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MIDEAST > Egyptians flock to streets as panel OKs draft charter

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Egyptians perform the Friday prayer in Cairo’s Tahrir square as they stage a sit-in protest against Morsi’s decree. AFP photo

Egyptians perform the Friday prayer in Cairo’s Tahrir square as they stage a sit-in protest against Morsi’s decree. AFP photo

Thousands of Egyptians protested against President Mohamed Morsi on Nov. 30 after an Islamist-led assembly raced through approval of a new Constitution in a bid to end a crisis over president’s newly expanded powers.

“The people want to bring down the regime,” they chanted in Cairo’s Tahrir Square, echoing the chants that rang out in the same place less than two years ago and brought down Hosni Mubarak.

In the Cairo mosque where Morsi said Friday prayers, some opponents chanted against him but backers quickly surrounded him shouting in support. Morsi said the decree halting court challenges to his decisions, which sparked eight days of protests and violence by Egyptians calling him a new dictator, was “for an exceptional stage” and aimed to speed up the democratic transition.

“It will end as soon as the people vote on a constitution. There is no place for dictatorship,” he told state television while the constituent assembly was still voting on the draft.

UN urges Morsi on decree


The Chairman of the Constituent Assembly Hossam el-Ghiriani said the draft law would be sent to Morsi and a referendum would be held within two weeks. Thousands also took to the streets in Alexandria and cities on the Suez Canal and in the Nile Delta, responding to opposition calls for a big turnout.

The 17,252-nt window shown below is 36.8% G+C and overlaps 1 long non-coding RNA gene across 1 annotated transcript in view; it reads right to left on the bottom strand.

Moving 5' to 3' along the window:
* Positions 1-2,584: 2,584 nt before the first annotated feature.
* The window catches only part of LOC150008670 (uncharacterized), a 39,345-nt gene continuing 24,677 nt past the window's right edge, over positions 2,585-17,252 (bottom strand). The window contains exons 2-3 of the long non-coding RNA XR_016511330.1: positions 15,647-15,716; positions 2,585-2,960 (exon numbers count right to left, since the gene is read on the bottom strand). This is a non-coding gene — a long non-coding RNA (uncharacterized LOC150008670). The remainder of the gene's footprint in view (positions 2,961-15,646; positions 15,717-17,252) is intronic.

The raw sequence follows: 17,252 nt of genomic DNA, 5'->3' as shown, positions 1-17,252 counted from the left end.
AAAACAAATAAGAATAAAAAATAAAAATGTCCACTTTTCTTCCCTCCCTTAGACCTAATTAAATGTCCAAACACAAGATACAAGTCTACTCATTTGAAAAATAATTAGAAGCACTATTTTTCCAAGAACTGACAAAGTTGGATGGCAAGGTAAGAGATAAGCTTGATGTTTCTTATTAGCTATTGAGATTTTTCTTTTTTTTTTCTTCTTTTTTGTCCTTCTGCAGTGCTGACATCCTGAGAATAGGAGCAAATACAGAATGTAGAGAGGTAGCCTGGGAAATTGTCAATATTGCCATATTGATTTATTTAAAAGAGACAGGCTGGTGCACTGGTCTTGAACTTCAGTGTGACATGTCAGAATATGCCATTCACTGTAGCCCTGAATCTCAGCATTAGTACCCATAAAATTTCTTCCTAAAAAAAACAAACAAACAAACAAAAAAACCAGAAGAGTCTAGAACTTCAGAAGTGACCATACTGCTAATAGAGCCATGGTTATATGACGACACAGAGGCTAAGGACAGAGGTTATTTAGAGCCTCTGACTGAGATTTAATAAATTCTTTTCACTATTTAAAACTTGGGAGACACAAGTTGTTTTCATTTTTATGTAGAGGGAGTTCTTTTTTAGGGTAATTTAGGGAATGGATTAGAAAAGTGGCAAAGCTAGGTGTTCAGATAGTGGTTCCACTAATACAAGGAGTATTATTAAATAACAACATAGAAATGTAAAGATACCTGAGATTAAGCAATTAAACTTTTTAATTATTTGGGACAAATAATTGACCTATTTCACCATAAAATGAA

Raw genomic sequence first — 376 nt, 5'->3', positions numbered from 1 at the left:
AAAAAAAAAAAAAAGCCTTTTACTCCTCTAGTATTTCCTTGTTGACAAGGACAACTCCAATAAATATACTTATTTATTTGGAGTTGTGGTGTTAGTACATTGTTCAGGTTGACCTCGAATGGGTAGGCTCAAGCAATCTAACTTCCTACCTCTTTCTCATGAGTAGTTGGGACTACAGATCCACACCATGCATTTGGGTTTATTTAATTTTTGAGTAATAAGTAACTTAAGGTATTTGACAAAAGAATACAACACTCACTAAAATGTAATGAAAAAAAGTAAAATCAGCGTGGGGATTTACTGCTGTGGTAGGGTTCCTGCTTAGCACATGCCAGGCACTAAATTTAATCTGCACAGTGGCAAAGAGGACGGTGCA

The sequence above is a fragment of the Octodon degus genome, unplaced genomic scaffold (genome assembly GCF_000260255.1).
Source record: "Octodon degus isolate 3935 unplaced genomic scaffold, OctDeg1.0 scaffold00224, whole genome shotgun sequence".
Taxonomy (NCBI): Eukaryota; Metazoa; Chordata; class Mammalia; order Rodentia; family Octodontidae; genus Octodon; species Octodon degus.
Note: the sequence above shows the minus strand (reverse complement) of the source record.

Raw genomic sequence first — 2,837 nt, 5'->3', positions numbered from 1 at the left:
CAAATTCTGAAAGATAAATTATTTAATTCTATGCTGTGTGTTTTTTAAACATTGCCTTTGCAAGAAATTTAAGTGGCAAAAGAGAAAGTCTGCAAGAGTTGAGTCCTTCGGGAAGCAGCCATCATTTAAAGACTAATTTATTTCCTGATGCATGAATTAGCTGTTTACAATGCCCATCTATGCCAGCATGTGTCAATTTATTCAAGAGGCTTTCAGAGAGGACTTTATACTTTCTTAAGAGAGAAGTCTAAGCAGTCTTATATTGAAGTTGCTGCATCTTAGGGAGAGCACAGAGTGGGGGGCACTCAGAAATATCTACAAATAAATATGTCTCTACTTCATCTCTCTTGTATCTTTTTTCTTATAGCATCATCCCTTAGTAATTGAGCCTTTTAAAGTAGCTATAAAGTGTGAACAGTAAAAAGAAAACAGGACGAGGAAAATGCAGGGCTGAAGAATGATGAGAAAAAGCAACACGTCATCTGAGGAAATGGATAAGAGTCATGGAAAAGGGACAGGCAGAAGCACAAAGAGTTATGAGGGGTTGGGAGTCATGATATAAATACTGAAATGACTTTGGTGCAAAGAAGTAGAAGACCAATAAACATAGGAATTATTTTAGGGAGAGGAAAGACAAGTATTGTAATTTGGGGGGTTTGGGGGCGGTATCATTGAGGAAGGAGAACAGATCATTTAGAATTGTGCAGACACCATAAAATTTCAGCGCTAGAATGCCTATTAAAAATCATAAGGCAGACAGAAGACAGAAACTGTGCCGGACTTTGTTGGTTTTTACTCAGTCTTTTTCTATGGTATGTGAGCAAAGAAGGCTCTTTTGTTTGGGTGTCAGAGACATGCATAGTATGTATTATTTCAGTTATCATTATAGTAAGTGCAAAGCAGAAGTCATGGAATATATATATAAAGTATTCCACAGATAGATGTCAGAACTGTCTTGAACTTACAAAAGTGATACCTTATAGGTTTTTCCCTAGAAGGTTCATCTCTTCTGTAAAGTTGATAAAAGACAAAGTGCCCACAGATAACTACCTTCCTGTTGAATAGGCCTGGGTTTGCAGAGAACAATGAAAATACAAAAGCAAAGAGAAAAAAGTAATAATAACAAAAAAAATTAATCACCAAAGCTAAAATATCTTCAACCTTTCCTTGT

Protesters said they would push for a “no” vote in a referendum. Setting the stage for more tension, the Muslim Brotherhood and its Islamist allies have called for pro-Morsi rallies on Dec. 1. But officials from the Brotherhood’s party changed the venue avoiding Tahrir Square.

Meanwhile, U.N. human rights chief Navi Pillay has urged Morsi to reconsider the decree, stressing that a number of measures laid out in his declaration last week “are incompatible with international human rights law.”

Pillay also voiced concern over the process by which the Constitution was being formed.

Compiled from AFP and Reuters stories by the Daily News staff.

December/01/2012

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